Adapting to Workload Changes Through On-The-Fly Reconfiguration (2006)
Jonathan Wildstrom, Peter Stone, Emmett Witchel, and Mike Dahlin
High-end servers that can be partitioned into logical subsystems and repartitioned on the fly are now becoming available. This development raises the possibility of reconfiguring distributed systems online to optimize for dynamically changing workloads. This paper presents one approach to solving this online reconfiguration problem. In particular, we learn to identify, from only low-level system statistics, which of a set of possible configurations will lead to better performance under the current unknown workload. This approach requires no instrumentation of the system's middleware or operating systems. We introduce an agent that is able to learn this model and use it to switch configurations online as the workload varies. Our agent is fully implemented and tested on a publically available multi-machine, multi-process distributed system (the online transaction processing benchmark TPC-W). We demonstrate that our adaptive configuration is able to outperform any single fixed configuration in the set over a variety of workloads, including gradual changes and abrupt workload spikes.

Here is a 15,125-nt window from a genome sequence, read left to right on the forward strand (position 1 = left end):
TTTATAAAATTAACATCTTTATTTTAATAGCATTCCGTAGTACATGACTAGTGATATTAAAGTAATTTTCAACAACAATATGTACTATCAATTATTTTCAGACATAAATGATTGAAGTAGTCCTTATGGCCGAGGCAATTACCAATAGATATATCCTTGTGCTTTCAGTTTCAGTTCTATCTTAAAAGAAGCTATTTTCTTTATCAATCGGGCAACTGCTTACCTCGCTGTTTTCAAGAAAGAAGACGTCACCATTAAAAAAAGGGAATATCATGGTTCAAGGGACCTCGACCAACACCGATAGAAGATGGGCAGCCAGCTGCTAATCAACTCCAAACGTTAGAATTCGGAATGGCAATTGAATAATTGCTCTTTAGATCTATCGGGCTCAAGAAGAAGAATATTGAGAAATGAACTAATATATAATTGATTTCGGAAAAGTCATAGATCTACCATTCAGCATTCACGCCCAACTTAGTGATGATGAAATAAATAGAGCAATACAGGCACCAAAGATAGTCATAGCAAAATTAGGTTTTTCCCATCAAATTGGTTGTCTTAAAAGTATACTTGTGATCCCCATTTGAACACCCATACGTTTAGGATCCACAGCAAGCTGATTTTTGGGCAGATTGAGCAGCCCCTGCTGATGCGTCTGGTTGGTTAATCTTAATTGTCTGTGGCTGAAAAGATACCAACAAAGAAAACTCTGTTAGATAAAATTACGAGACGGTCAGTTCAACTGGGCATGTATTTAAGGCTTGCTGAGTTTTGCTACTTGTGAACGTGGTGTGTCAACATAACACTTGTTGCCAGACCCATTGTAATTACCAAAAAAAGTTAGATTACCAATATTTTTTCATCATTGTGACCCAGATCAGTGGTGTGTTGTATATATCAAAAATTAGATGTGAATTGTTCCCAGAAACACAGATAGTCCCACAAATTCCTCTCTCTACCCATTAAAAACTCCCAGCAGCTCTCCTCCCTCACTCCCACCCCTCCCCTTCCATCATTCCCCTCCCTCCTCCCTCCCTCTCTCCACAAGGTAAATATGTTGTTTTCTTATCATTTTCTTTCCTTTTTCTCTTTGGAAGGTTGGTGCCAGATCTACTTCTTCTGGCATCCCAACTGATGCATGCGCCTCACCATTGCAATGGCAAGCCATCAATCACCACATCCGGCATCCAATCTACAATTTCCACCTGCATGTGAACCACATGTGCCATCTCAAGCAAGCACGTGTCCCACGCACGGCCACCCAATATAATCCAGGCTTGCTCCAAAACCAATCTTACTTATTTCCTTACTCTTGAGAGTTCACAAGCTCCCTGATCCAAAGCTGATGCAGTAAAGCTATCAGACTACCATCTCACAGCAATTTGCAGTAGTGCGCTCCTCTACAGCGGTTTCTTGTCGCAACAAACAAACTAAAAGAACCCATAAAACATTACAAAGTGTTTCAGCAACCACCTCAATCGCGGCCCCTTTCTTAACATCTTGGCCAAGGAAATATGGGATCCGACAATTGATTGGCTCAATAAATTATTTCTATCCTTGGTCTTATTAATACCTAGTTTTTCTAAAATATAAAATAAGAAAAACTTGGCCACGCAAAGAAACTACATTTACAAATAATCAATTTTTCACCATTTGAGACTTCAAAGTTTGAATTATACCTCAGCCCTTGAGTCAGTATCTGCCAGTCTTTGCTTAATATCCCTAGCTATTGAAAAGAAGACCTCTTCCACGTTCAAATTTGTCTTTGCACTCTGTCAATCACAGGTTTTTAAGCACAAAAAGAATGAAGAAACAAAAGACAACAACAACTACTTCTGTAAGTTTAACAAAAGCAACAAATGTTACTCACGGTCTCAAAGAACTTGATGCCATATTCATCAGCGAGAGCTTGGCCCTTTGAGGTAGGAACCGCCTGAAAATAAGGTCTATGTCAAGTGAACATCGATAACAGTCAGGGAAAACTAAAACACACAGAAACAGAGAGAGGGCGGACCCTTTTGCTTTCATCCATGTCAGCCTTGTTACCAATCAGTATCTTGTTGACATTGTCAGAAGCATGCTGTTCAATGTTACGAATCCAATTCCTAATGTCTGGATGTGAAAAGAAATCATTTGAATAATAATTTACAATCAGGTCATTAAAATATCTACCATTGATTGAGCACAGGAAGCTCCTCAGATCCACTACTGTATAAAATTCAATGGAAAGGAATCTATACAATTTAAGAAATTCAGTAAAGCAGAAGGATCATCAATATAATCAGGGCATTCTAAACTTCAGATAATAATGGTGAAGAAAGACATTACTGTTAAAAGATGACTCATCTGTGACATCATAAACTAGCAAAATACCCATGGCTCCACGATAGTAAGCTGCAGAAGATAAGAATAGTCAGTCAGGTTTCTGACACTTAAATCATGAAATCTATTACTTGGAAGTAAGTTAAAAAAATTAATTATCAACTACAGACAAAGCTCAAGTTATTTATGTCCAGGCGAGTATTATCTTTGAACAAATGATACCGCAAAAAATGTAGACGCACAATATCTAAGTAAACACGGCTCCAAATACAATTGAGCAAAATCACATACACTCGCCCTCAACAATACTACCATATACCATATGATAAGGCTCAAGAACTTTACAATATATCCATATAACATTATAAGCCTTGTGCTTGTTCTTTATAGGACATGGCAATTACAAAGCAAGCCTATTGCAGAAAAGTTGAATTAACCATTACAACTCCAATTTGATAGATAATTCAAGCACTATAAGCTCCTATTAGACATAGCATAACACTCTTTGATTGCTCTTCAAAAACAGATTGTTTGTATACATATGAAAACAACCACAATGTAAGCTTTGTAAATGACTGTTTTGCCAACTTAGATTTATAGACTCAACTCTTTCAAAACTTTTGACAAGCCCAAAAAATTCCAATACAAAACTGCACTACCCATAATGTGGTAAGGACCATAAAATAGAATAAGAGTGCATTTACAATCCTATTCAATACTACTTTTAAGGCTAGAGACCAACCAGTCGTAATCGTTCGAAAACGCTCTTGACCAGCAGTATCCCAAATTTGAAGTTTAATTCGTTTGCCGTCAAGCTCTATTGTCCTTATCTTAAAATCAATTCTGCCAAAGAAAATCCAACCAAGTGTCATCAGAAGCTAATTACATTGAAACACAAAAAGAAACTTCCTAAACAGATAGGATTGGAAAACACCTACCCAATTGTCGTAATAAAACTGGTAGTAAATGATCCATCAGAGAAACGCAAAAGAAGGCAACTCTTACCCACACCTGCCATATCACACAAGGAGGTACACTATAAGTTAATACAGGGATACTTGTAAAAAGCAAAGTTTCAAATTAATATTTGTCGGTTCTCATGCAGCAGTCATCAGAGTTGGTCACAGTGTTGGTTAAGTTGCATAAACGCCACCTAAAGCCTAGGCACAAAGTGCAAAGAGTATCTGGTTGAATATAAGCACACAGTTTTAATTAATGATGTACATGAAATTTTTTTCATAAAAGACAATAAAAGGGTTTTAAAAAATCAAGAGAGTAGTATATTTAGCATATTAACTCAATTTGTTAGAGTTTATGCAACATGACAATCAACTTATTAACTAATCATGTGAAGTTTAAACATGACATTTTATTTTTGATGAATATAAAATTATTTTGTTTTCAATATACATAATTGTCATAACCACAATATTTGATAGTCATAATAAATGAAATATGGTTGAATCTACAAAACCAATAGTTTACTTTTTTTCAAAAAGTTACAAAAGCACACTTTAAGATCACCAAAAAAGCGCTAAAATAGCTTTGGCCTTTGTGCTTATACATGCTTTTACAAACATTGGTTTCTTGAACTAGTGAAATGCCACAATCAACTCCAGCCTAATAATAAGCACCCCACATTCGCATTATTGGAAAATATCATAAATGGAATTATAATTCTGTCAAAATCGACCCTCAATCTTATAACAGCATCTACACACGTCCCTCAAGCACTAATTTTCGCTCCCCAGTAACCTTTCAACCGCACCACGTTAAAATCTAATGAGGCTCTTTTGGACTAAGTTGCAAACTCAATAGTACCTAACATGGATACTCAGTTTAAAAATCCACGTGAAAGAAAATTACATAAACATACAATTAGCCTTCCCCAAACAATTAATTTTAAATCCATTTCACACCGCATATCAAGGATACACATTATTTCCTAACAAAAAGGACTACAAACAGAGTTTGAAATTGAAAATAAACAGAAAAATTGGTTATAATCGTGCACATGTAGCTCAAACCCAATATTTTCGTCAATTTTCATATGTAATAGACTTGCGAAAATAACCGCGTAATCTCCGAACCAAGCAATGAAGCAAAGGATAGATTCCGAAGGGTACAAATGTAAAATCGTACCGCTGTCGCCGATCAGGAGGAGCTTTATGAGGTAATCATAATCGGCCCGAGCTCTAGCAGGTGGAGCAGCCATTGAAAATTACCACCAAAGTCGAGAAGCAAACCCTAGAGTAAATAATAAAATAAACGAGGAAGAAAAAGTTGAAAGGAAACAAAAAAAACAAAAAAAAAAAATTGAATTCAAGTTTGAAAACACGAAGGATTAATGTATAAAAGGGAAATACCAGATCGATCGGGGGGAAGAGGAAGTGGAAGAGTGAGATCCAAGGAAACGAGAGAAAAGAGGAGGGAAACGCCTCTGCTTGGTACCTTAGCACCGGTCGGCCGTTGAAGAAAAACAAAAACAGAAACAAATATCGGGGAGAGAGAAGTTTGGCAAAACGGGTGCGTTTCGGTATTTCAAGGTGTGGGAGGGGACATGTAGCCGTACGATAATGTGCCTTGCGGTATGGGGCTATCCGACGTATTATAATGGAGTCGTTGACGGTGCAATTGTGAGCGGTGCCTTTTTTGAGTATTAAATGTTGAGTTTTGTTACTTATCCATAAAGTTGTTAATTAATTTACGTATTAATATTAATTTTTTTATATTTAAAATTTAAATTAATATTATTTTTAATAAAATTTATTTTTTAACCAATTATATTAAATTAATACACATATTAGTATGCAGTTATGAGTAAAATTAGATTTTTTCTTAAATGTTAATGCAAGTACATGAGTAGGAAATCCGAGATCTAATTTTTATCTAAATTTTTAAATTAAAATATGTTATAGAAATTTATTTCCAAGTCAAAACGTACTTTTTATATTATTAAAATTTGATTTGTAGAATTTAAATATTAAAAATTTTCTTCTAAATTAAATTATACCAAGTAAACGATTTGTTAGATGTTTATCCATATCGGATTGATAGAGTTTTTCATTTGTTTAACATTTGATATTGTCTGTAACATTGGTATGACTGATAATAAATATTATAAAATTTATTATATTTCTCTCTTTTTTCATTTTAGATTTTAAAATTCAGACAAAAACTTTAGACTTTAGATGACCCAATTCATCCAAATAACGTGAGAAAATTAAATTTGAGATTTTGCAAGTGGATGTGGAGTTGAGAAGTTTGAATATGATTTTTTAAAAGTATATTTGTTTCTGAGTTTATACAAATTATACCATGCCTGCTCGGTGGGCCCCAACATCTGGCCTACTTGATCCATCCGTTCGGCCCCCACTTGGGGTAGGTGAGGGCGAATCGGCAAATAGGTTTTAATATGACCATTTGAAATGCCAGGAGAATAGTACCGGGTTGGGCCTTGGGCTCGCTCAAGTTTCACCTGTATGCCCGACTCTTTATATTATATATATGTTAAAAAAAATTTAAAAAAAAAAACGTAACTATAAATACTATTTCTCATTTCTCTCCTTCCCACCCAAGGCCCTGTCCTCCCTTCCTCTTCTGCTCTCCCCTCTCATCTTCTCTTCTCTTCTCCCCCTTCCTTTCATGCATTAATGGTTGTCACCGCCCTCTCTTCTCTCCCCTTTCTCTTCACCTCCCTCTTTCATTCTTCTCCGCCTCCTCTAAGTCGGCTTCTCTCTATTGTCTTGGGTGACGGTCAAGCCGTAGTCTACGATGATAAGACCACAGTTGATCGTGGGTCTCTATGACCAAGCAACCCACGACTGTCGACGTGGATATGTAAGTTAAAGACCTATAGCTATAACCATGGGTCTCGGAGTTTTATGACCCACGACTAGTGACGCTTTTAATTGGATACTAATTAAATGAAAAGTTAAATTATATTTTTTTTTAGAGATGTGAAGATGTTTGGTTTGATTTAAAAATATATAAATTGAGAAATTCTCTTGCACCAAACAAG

Technical Report UT-AI-TR-06-330, The University of Texas at Austin, Department of Computer Sciences, AI Laboratory.

Peter Stone Faculty pstone [at] cs utexas edu
Jonathan Wildstrom Formerly affiliated Ph.D. Student jwildstr [at] cs utexas edu